Tari Aceh: Dance from Aceh, Sumatra, Indonesia
Ten years since the “…devastating tsunami killed over 200,000 people…” in Aceh (Sumatra, Indonesia), they bring their dance to us. Known for combining text, poetry, dance, and movement that reflects local culture as well as a strong Islamic influence, this performance will illustrate “…the resilience of the people and a new generation of young women whose traditions have provided an important part of the healing process,” according to the release. “One of the hallmarks of Acehnese dance is a form of body percussion in which various rhythms are created by slapping the body or clapping. One form — saman — is done in a tight line, shoulder-to-shoulder, becoming almost a singular-being moving at split-second speed. The form is not only entertaining, but also has an educational side which reflects the morals and teachings of the community.” This program is part of Asia Society's ongoing initiative Creative Voices of Muslim Asia. This performance will be preceded at 7:00 pm by a pre-performance lecture. Concurrently, you can tune in to AsiaSociety.org/Live at 7:00 pm New York time for a free live video webcast. A Dance Workshop with Tari Aceh is also scheduled for Sunday, March 1 at 11:00 AM. Find out more here
Ronald K. Brown and Evidence, A Dance Company
February 24 - March 1
Ronald K. Brown and Evidence, A Dance Company celebrate its 30th year with two programs of premieres and repertory favorites. Program A: Grace and The Subtle One (premiere), danced to a suite composed and performed live by Jason Moran and his band, The Bandwagon. Program B: Through Time and Culture (New York premiere), a solo by Brown, along with the company premiere of Why You Follow/Por Que Sigues. Find out more here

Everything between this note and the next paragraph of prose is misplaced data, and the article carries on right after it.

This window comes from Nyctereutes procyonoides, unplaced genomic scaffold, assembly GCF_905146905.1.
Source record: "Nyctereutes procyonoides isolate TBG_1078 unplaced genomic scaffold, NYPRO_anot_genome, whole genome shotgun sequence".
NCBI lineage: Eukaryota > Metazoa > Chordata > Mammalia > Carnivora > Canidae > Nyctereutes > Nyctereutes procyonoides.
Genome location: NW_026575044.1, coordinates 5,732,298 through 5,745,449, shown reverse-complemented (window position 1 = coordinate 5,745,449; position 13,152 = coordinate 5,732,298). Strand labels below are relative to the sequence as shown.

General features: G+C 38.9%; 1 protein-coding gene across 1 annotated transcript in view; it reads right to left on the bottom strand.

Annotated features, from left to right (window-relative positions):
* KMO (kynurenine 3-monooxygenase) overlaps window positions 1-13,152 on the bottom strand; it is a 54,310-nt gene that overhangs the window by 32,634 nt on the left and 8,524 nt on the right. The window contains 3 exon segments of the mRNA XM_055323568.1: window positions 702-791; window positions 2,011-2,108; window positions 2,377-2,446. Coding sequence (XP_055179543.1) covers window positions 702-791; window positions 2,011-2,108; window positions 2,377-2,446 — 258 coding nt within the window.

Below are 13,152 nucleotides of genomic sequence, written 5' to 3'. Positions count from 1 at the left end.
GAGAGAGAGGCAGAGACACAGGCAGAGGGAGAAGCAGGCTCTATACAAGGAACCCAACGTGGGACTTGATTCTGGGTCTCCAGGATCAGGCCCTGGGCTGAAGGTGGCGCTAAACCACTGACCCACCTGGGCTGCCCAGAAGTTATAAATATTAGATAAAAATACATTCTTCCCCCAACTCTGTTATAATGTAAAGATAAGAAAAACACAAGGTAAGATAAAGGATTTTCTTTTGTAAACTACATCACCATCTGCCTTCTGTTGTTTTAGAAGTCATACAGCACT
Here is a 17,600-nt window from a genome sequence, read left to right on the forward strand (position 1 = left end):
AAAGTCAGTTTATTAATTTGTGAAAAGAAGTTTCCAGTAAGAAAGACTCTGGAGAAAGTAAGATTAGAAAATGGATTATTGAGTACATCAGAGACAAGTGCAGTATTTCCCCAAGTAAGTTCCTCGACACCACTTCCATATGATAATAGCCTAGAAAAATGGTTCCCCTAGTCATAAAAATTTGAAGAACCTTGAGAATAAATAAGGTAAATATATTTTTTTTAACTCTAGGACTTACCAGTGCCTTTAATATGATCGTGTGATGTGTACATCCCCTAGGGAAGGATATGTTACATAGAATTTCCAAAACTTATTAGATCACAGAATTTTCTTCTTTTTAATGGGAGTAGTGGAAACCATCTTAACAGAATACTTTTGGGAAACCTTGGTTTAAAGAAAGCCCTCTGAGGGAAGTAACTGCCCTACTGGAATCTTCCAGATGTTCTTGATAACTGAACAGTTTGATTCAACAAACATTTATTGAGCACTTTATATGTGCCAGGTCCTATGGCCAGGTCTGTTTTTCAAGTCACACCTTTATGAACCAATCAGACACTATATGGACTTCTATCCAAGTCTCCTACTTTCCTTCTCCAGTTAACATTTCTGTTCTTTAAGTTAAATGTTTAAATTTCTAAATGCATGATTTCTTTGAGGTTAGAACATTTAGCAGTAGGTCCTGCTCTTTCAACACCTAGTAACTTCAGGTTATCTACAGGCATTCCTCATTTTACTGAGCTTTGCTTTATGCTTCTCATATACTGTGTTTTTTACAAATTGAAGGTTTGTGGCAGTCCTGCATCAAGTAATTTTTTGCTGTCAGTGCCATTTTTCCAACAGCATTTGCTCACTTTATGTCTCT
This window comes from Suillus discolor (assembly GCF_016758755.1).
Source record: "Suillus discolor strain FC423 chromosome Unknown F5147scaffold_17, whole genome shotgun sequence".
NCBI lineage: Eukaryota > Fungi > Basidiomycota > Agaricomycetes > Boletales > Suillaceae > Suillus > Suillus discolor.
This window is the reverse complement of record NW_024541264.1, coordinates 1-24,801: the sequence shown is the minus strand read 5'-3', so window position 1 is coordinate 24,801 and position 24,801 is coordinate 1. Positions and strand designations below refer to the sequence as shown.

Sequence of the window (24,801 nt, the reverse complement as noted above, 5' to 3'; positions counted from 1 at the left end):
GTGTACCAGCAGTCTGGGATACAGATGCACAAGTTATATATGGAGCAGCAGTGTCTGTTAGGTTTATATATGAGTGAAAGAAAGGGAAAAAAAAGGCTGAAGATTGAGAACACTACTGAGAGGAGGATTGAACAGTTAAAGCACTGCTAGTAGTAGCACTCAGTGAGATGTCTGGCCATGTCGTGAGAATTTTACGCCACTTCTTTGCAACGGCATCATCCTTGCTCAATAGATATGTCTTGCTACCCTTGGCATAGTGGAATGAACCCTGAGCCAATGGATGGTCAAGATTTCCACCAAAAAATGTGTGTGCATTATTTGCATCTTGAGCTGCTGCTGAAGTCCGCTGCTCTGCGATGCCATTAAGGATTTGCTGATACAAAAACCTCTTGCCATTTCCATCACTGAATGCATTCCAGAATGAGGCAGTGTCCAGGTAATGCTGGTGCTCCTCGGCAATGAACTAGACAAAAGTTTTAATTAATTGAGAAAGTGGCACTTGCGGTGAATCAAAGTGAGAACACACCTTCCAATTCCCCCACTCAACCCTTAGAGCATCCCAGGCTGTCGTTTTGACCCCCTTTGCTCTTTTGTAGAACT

Ballet with a Twist
The Museum at the Fashion Institute of Technology’s Katie Murphy Amiphitheatre
Costume designer Catherine Zehr will discuss her career with Ballets with a Twist as part of the museum’s “Fashion Culture series.” Excerpts from artistic director and choreographer Marilyn Klaus’ Cocktail Hour: The Show will be a part of the event. Find out more here
Sidi Larbi Cherkaoui
New York City Center
February 26, 27 – March 1
As part of New York City Center's A Bailar: Dance at the Center Festival Cherkaoui's m¡longa features 10 tango dancers from Buenos Aires, two contemporary dancers from Europe and an Argentinean tango band of five musicians. Find out more here
Gibney Dance: Agnes Varis Performing Arts Center
Brooklyn-based, Venezuelan-born choreographer López rediscovers her own physicality and psyche in her solo, El Regreso (The Return). Find out more here
Schimmel Center at Pace University
February 27 – 28
Jennifer Backhaus will perform excerpts of Incandescent and the New York premiere of the full-length piece The Elasticity of the Almost. Find out more here
The Bang Group
92nd Street Y
February 27, 28 – March 1
For the second week of 92nd Street Y’s Harkness Dance Festival, The Bang Group founder David Parker and his company performs four dances from his new initiative, Tap Lab, which features contemporary dancers with roots in tap creating up-to-the-minute rhythm dance. Find out more here
Lotus Music & Dance Theater
The annual performance series, World in the City returns with traditional music and dance that highlights the similarities and differences between cultures as well as presents rarely seen art forms. This event will explore two Indonesian Dance Styles: Balinese and West Sumatran. Find out more here
The Moving Beauty Series
The Secret Theater
Juan Michael Porter II, Artistic Director of this series, brings a variety of dance performances together in one month featuring the 49th Parallel Dance Company, DoubleTake Dance, T Production/Chieh HsiungHsiung , monica hogan danceworks , Sunhwa Chung/Ko-Ryo Dance Theatre, Inclined Dance Project, Alison Cook Beatty , Mari Meade Dance Collective, Julie Petrusak, Teresa Cuevas, seymour:dancecollective, Thomas/Ortiz Dance and so much more. Find out more here
Gibney Dance is pleased to announce a call for proposals for boo-koo, our space grant and community giveback initiative for choreographers in the early stages of their career.